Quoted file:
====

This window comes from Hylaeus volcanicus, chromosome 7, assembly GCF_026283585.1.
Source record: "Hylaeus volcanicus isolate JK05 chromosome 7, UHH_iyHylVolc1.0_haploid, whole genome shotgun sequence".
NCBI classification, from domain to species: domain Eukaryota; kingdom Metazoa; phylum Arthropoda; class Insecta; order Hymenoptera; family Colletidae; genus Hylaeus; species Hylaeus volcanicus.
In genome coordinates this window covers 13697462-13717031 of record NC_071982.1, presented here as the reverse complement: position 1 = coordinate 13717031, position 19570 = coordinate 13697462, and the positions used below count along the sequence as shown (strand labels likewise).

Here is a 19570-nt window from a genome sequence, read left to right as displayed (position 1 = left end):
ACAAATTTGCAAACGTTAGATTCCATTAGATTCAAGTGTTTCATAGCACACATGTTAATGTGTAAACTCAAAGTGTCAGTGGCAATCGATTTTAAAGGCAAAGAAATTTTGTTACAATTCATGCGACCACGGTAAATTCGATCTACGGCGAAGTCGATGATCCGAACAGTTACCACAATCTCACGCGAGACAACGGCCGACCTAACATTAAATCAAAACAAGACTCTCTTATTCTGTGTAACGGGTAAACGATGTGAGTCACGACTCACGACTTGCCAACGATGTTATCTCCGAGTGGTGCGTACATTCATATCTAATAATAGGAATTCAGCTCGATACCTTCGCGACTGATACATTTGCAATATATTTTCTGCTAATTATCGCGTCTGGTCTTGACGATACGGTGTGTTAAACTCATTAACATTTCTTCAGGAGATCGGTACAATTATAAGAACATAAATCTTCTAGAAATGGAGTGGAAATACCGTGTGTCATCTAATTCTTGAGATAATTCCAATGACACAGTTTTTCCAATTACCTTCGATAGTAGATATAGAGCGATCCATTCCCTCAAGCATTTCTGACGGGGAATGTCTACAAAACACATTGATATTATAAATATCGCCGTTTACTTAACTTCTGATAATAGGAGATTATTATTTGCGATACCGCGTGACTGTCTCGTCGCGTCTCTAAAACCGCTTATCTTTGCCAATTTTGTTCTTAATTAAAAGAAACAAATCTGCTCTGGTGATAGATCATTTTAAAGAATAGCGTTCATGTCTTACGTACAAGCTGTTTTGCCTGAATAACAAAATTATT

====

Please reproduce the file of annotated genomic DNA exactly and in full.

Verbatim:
This window comes from Hylaeus volcanicus, chromosome 7, assembly GCF_026283585.1.
Source record: "Hylaeus volcanicus isolate JK05 chromosome 7, UHH_iyHylVolc1.0_haploid, whole genome shotgun sequence".
NCBI classification, from domain to species: domain Eukaryota; kingdom Metazoa; phylum Arthropoda; class Insecta; order Hymenoptera; family Colletidae; genus Hylaeus; species Hylaeus volcanicus.
In genome coordinates this window covers 13697462-13717031 of record NC_071982.1, presented here as the reverse complement: position 1 = coordinate 13717031, position 19570 = coordinate 13697462, and the positions used below count along the sequence as shown (strand labels likewise).

Here is a 19570-nt window from a genome sequence, read left to right as displayed (position 1 = left end):
ACAAATTTGCAAACGTTAGATTCCATTAGATTCAAGTGTTTCATAGCACACATGTTAATGTGTAAACTCAAAGTGTCAGTGGCAATCGATTTTAAAGGCAAAGAAATTTTGTTACAATTCATGCGACCACGGTAAATTCGATCTACGGCGAAGTCGATGATCCGAACAGTTACCACAATCTCACGCGAGACAACGGCCGACCTAACATTAAATCAAAACAAGACTCTCTTATTCTGTGTAACGGGTAAACGATGTGAGTCACGACTCACGACTTGCCAACGATGTTATCTCCGAGTGGTGCGTACATTCATATCTAATAATAGGAATTCAGCTCGATACCTTCGCGACTGATACATTTGCAATATATTTTCTGCTAATTATCGCGTCTGGTCTTGACGATACGGTGTGTTAAACTCATTAACATTTCTTCAGGAGATCGGTACAATTATAAGAACATAAATCTTCTAGAAATGGAGTGGAAATACCGTGTGTCATCTAATTCTTGAGATAATTCCAATGACACAGTTTTTCCAATTACCTTCGATAGTAGATATAGAGCGATCCATTCCCTCAAGCATTTCTGACGGGGAATGTCTACAAAACACATTGATATTATAAATATCGCCGTTTACTTAACTTCTGATAATAGGAGATTATTATTTGCGATACCGCGTGACTGTCTCGTCGCGTCTCTAAAACCGCTTATCTTTGCCAATTTTGTTCTTAATTAAAAGAAACAAATCTGCTCTGGTGATAGATCATTTTAAAGAATAGCGTTCATGTCTTACGTACAAGCTGTTTTGCCTGAATAACAAAATTATT